Remote ‘marine deserts’ and dense plankton blooms could provide scientists with clues for understanding climate change.
A research team will set sail from Southampton, Friday, 17th September 2004, for the start of an expedition to study the interaction between the atmosphere and plankton – tiny floating marine organisms. By monitoring these organisms and the influence of changing climate on their growth, they hope to discover whether they act as a source of carbon dioxide, or a ‘sink’ in which the carbon is contained.
Dr Andy Rees, Principal Scientist on the ship said ‘The ship will pass close to the coast of Africa, where we hope to find large numbers of plankton, called blooms. These blooms may be due to nutrient rich water rising to the surface or to dust, laden with nutrients, blown across from the Sahara providing food for the plankton. These areas act as natural chimneys of gases which contribute to global warming. We will have the opportunity to sample some hugely contrasting environments because of the meeting of waters from the northern and southern hemispheres. We will compare this area with barren desert regions of the Atlantic where there are very small numbers of plankton.’
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22.05.2018 | Mercator Research Institute on Global Commons and Climate Change (MCC) gGmbH
Monitoring lava lake levels in Congo volcano
16.05.2018 | Seismological Society of America
At the LASYS 2018, from June 5th to 7th, the Laser Zentrum Hannover e.V. (LZH) will be showcasing processes for the laser material processing of tomorrow in hall 4 at stand 4E75. With blown bomb shells the LZH will present first results of a research project on civil security.
At this year's LASYS, the LZH will exhibit light-based processes such as cutting, welding, ablation and structuring as well as additive manufacturing for...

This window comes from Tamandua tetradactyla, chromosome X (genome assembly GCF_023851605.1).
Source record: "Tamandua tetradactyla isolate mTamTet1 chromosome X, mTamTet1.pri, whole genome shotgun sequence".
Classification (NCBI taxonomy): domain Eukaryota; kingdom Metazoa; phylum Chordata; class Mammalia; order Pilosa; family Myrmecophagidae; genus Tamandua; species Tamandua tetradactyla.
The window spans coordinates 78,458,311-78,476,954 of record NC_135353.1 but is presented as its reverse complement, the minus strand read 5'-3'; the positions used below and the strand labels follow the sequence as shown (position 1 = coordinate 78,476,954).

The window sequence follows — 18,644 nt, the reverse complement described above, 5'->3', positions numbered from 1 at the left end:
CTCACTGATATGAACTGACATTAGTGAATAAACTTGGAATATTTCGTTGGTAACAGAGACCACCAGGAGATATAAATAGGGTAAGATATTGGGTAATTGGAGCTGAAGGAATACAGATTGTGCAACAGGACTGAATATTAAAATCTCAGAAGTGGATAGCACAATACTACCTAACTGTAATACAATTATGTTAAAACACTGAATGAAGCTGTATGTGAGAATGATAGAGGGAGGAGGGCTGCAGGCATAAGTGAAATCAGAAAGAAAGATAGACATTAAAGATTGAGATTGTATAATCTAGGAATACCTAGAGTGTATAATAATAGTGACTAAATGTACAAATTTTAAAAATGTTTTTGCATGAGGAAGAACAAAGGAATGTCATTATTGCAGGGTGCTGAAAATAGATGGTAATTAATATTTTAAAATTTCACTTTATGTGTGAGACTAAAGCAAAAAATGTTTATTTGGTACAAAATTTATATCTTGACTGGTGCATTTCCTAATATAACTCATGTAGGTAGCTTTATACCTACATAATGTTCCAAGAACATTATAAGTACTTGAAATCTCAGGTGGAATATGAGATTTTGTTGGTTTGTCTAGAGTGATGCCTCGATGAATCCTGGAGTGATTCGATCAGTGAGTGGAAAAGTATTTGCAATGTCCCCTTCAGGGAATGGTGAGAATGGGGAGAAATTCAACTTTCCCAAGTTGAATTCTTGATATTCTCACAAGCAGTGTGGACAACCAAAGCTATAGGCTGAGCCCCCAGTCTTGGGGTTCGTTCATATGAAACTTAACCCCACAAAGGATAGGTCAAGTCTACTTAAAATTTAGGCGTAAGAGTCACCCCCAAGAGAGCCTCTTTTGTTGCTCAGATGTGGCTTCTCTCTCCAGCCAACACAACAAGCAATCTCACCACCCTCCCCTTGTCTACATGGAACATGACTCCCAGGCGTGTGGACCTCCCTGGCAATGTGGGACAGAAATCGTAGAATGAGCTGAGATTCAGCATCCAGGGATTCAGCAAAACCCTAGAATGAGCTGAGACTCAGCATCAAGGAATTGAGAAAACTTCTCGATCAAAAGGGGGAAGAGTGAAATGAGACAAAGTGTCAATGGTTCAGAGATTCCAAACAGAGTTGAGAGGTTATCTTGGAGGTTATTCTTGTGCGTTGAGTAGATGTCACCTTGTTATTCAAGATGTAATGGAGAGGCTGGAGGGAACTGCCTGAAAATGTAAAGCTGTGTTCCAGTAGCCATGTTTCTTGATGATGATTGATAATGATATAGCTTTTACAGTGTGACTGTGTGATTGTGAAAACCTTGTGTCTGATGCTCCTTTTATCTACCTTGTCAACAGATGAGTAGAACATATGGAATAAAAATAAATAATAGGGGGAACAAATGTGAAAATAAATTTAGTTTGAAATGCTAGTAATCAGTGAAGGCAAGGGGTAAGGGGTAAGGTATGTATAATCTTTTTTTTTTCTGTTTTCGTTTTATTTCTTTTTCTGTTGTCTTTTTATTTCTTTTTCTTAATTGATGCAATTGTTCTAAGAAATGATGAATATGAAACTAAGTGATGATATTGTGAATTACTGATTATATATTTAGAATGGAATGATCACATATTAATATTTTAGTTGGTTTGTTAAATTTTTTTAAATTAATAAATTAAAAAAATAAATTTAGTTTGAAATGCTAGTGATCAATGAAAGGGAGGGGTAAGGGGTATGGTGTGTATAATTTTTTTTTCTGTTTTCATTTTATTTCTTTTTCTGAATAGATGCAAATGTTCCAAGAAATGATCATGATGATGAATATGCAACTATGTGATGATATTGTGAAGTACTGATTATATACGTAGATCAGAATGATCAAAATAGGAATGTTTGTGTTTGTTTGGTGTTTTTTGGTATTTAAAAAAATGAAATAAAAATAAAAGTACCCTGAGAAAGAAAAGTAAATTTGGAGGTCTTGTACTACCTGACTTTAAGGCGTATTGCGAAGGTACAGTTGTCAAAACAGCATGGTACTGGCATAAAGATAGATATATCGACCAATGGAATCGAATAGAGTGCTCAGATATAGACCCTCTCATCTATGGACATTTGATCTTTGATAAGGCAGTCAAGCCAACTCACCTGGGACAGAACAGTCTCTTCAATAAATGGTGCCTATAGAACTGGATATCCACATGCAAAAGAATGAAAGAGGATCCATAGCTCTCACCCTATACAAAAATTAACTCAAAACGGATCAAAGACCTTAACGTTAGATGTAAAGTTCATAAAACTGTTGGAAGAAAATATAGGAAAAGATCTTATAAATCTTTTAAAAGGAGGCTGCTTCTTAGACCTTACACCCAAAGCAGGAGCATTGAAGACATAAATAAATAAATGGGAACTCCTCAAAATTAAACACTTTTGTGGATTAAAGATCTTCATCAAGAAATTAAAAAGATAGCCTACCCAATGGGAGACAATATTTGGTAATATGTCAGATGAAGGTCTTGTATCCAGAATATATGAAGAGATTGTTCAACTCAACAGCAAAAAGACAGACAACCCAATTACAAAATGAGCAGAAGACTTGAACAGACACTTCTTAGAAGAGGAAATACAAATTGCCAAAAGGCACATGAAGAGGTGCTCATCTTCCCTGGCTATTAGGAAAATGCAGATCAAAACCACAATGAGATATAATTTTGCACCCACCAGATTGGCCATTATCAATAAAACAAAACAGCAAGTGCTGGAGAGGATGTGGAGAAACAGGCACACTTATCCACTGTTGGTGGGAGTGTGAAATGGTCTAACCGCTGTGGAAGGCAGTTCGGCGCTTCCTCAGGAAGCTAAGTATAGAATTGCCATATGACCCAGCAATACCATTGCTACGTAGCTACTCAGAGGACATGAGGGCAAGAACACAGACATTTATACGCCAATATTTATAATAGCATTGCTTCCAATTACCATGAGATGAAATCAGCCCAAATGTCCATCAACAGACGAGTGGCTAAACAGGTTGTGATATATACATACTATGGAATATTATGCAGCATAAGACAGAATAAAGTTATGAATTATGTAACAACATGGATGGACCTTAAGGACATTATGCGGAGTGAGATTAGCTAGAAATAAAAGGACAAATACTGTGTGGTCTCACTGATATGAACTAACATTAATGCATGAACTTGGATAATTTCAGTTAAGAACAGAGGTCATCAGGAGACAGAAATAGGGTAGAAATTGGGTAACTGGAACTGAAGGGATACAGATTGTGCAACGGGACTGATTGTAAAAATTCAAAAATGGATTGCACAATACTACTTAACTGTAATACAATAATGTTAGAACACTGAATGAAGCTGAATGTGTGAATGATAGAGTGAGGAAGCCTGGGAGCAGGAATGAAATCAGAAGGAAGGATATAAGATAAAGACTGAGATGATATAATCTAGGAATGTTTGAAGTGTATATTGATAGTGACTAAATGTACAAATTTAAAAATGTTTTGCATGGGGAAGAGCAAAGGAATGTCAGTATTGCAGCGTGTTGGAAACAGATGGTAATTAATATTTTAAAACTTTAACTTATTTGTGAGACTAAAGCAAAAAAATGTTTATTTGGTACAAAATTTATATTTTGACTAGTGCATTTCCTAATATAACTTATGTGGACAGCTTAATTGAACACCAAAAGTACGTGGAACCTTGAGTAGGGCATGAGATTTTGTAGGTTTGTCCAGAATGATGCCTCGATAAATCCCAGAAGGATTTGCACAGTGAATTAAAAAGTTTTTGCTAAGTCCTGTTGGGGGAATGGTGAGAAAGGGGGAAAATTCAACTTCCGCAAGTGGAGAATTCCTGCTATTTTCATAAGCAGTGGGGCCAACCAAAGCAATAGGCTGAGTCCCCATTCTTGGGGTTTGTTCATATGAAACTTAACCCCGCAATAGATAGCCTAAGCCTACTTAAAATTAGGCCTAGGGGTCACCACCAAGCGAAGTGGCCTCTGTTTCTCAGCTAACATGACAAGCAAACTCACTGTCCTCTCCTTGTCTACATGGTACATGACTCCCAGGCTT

There are videos on the internet that can make one marvel at technology. For example, a smartphone is casually bent around the arm or a thin-film display is rolled in all directions and with almost every diameter. From the user's point of view, this looks fantastic. From a professional point of view, however, the question arises: Is that already possible?
At Display Week 2018, scientists from the Fraunhofer Institute for Applied Polymer Research IAP will be demonstrating today’s technological possibilities and...
So-called quantum many-body scars allow quantum systems to stay out of equilibrium much longer, explaining experiment | Study published in Nature Physics
Recently, researchers from Harvard and MIT succeeded in trapping a record 53 atoms and individually controlling their quantum state, realizing what is called a...
The historic first detection of gravitational waves from colliding black holes far outside our galaxy opened a new window to understanding the universe. A...
A team led by Austrian experimental physicist Rainer Blatt has succeeded in characterizing the quantum entanglement of two spatially separated atoms by observing their light emission. This fundamental demonstration could lead to the development of highly sensitive optical gradiometers for the precise measurement of the gravitational field or the earth's magnetic field.
The age of quantum technology has long been heralded. Decades of research into the quantum world have led to the development of methods that make it possible...
02.05.2018 | Event News
13.04.2018 | Event News
12.04.2018 | Event News
23.05.2018 | Life Sciences
23.05.2018 | Life Sciences
23.05.2018 | Physics and Astronomy